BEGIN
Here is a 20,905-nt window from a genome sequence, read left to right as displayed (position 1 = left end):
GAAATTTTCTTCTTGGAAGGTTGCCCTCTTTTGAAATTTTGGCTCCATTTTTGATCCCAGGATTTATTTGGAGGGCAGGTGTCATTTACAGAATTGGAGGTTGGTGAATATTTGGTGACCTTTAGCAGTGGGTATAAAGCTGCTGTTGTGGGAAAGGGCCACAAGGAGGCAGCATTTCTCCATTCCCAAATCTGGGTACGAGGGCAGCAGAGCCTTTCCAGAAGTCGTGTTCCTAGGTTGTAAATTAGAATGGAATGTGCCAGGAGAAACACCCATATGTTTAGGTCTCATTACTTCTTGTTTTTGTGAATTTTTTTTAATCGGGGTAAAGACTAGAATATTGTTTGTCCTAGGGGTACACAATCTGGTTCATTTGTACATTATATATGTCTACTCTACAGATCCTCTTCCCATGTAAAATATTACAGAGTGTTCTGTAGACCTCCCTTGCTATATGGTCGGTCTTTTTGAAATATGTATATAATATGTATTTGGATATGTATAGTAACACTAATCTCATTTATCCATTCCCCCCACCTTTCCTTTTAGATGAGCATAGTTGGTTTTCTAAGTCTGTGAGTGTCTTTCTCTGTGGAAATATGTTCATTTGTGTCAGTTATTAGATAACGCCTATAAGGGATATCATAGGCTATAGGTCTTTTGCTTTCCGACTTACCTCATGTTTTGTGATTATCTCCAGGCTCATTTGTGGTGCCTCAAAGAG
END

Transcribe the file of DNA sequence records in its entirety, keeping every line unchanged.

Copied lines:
Here is a 20,905-nt window from a genome sequence, read left to right as displayed (position 1 = left end):
GAAATTTTCTTCTTGGAAGGTTGCCCTCTTTTGAAATTTTGGCTCCATTTTTGATCCCAGGATTTATTTGGAGGGCAGGTGTCATTTACAGAATTGGAGGTTGGTGAATATTTGGTGACCTTTAGCAGTGGGTATAAAGCTGCTGTTGTGGGAAAGGGCCACAAGGAGGCAGCATTTCTCCATTCCCAAATCTGGGTACGAGGGCAGCAGAGCCTTTCCAGAAGTCGTGTTCCTAGGTTGTAAATTAGAATGGAATGTGCCAGGAGAAACACCCATATGTTTAGGTCTCATTACTTCTTGTTTTTGTGAATTTTTTTTAATCGGGGTAAAGACTAGAATATTGTTTGTCCTAGGGGTACACAATCTGGTTCATTTGTACATTATATATGTCTACTCTACAGATCCTCTTCCCATGTAAAATATTACAGAGTGTTCTGTAGACCTCCCTTGCTATATGGTCGGTCTTTTTGAAATATGTATATAATATGTATTTGGATATGTATAGTAACACTAATCTCATTTATCCATTCCCCCCACCTTTCCTTTTAGATGAGCATAGTTGGTTTTCTAAGTCTGTGAGTGTCTTTCTCTGTGGAAATATGTTCATTTGTGTCAGTTATTAGATAACGCCTATAAGGGATATCATAGGCTATAGGTCTTTTGCTTTCCGACTTACCTCATGTTTTGTGATTATCTCCAGGCTCATTTGTGGTGCCTCAAAGAG